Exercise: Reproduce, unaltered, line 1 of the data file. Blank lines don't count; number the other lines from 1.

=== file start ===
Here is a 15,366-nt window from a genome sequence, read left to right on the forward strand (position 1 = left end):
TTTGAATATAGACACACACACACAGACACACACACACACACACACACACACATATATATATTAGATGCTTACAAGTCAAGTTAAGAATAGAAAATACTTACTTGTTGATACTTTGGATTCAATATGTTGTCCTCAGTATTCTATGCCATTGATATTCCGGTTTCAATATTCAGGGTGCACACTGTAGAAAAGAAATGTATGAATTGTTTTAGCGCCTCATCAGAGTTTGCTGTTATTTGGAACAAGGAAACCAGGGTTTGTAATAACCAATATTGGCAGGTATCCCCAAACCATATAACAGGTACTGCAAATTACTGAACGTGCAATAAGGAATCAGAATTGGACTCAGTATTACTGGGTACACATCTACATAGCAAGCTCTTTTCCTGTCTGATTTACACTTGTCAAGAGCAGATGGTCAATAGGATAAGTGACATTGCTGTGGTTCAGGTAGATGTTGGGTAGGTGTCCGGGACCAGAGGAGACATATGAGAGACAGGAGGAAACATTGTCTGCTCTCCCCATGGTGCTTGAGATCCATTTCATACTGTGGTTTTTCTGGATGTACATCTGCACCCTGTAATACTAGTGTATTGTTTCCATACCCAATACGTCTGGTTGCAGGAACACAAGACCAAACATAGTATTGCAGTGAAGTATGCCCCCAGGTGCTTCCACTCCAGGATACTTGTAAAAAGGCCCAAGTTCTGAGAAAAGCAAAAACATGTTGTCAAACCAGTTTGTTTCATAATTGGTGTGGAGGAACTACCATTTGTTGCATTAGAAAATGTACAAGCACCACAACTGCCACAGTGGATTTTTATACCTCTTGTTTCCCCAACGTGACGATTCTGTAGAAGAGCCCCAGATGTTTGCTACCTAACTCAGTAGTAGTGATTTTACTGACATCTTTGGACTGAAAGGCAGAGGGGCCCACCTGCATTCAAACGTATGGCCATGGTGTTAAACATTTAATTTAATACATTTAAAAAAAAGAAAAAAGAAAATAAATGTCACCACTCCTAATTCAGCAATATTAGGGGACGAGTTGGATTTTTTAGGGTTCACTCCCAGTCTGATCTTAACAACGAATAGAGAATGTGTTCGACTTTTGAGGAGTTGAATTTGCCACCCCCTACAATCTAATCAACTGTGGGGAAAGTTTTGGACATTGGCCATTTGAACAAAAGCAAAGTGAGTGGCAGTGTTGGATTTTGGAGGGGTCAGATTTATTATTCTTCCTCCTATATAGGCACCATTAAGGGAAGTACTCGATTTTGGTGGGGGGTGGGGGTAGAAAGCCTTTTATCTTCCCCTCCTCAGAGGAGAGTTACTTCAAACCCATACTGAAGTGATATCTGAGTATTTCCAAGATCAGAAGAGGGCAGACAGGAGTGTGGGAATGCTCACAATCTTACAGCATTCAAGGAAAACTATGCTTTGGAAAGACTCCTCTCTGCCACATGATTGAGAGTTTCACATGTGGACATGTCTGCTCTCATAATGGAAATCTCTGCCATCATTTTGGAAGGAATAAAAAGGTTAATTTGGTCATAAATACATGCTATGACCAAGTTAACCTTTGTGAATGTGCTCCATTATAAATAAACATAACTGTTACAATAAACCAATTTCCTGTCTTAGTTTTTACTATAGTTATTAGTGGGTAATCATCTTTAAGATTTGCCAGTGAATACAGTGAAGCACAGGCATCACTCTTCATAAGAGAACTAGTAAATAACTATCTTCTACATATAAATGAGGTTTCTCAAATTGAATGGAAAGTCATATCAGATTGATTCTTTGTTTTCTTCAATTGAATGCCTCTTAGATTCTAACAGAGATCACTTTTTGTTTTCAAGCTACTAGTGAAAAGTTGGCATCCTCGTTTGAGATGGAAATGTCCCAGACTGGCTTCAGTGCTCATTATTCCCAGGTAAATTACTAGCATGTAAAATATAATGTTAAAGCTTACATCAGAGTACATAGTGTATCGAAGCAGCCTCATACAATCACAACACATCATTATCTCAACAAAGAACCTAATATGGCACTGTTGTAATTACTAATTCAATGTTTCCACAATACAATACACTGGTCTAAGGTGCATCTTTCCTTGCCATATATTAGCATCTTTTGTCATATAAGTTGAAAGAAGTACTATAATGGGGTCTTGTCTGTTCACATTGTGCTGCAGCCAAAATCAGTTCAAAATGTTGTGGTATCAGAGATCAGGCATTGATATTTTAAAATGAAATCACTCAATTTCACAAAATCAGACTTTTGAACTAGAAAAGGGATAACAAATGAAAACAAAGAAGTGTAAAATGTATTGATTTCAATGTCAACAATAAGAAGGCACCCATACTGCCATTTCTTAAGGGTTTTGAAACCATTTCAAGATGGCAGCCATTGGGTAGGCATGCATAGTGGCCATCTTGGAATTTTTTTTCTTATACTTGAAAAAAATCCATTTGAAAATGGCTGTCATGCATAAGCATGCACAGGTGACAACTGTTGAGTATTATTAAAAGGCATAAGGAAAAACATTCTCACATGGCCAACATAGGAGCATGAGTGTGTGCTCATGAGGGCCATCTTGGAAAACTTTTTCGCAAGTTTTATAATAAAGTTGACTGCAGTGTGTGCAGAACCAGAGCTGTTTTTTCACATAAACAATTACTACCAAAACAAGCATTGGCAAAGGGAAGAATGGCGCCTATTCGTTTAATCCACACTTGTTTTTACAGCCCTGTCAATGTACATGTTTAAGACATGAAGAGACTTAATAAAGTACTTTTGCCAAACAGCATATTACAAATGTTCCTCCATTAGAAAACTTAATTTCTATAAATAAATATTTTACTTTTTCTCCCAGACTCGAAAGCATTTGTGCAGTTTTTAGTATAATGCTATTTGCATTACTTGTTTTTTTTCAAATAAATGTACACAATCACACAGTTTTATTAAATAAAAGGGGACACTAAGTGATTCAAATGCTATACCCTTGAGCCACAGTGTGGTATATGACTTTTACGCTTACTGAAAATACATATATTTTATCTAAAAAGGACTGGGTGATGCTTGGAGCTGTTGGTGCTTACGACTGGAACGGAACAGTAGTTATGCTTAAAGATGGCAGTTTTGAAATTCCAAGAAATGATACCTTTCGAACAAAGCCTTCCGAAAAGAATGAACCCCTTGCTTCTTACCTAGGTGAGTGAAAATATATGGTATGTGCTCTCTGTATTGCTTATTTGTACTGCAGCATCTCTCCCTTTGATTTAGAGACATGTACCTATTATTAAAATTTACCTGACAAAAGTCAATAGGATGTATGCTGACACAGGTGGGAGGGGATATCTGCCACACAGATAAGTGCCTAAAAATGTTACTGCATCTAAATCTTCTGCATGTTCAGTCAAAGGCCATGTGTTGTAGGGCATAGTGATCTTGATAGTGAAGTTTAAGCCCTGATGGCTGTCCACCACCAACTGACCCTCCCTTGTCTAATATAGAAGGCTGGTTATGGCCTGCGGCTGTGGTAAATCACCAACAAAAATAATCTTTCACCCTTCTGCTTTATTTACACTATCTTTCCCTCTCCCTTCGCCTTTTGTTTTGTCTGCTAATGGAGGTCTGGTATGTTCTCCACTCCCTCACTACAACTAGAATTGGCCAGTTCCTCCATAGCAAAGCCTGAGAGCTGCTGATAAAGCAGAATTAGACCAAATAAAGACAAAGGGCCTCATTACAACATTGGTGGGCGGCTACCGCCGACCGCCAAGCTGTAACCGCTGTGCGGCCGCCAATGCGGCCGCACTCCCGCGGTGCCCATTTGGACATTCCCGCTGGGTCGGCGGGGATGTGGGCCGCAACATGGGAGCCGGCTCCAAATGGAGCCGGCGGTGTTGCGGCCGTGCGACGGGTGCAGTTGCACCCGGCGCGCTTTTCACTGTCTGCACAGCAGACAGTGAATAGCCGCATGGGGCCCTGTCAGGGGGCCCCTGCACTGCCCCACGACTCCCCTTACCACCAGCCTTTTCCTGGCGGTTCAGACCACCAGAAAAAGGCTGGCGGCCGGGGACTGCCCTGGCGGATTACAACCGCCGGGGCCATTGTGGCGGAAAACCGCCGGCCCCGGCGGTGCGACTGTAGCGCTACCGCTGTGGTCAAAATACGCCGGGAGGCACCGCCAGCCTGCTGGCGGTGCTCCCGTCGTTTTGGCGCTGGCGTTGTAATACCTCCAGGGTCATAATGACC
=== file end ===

Here is a 15,366-nt window from a genome sequence, read left to right on the forward strand (position 1 = left end):